Zero To Sixty: Gulf War Vets Aid Is Urged
Kansas City, Mo. – For Veterans of the 1991 Gulf War, it's not too late to treat mysterious illnesses among them. A research report ordered by congress has gone to Veterans Affairs Secretary James Peake. Some of its driving force came from Kansas City, Kansas.
More than 8 years ago, the National Gulf War Resource Center on Southwest Boulevard pushed for a Kansas study which linked veterans ailments to the places and times they fought. The newest study, created by a panel mandated by congress, proposes a minimum $60 million a year for more research. Center vice president John Shwertfeger says funding dwindled to nothing last year and it should be 200 to 300 million, "we haven't even been able to scratch the surface as far as what actual agents all were present in there. We're just talking about a few in this report."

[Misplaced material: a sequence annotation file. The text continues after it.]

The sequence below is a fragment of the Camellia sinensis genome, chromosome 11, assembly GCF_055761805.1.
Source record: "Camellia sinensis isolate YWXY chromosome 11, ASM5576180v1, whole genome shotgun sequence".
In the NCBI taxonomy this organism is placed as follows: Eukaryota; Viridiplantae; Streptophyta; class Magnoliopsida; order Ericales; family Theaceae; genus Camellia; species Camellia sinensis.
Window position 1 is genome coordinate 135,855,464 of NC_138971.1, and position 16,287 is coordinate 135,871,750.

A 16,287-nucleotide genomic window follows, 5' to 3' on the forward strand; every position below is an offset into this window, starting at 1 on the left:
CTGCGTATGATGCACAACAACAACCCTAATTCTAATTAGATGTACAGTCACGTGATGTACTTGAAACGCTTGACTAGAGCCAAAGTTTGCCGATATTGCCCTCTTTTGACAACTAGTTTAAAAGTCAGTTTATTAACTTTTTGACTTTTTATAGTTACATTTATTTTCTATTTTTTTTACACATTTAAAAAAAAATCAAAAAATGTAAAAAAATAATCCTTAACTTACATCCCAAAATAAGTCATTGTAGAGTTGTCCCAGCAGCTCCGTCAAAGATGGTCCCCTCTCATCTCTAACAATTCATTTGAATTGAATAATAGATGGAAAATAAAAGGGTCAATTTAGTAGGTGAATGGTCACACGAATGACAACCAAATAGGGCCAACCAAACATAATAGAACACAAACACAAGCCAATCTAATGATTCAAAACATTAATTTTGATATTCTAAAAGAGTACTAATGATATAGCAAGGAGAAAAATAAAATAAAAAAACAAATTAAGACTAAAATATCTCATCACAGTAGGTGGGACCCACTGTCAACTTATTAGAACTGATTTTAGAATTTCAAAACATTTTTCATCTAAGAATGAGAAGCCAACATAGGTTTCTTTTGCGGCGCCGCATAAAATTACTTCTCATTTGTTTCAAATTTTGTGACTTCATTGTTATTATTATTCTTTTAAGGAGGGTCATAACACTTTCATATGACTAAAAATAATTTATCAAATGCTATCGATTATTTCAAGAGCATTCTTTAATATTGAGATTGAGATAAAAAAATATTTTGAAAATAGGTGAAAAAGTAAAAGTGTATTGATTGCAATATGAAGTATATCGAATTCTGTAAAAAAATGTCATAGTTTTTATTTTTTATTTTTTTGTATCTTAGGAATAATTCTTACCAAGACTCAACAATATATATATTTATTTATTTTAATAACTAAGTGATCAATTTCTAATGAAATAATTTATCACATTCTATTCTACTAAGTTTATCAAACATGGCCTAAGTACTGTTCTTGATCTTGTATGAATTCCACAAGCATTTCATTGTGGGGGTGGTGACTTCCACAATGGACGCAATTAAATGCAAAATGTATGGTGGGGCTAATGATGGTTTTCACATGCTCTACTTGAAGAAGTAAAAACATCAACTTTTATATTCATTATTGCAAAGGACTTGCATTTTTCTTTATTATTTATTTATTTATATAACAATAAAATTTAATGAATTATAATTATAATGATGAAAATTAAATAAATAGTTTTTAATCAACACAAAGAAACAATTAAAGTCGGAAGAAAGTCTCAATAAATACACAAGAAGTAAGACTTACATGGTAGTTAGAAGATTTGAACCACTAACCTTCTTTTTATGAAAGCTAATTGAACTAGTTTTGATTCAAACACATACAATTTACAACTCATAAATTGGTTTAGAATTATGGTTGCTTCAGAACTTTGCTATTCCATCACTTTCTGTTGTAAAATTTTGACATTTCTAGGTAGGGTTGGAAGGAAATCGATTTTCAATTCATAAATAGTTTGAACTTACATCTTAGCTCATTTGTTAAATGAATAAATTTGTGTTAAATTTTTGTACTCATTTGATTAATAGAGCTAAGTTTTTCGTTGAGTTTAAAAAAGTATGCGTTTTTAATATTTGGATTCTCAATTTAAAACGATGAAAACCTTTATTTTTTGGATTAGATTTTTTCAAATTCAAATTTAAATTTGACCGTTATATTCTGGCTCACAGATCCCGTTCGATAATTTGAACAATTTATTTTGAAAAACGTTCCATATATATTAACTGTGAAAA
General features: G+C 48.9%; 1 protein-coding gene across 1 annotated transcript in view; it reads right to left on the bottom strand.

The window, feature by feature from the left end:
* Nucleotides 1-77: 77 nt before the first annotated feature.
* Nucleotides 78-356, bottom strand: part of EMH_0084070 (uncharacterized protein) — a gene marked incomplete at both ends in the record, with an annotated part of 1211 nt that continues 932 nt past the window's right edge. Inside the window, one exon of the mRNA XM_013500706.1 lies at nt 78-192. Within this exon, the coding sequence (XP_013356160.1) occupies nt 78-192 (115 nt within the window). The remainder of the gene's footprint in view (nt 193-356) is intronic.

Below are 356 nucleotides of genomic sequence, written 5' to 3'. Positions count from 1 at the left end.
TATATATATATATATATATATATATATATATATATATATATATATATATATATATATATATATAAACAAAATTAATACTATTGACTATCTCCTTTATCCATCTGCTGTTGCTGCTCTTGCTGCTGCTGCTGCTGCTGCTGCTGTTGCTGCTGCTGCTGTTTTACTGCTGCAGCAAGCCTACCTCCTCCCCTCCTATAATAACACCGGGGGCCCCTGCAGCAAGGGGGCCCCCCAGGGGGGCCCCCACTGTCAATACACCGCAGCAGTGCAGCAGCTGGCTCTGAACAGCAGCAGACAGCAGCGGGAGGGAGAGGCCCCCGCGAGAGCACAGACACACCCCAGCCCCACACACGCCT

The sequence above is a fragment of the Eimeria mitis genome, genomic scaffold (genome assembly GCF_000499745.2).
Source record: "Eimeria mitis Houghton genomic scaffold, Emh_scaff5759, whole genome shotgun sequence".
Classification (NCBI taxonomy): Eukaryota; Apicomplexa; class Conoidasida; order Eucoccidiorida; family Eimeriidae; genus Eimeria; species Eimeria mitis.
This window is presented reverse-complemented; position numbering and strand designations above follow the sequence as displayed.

He talks about nerve gases and smoke from chemical dump fires and spent radioactive fuel used on tank piercing shells affecting troops. The study estimates as many as 210 thousand Gulf Veterans are affected by illnesses ranging from ALS to Parkinson's disease that appear to have root causes in the war.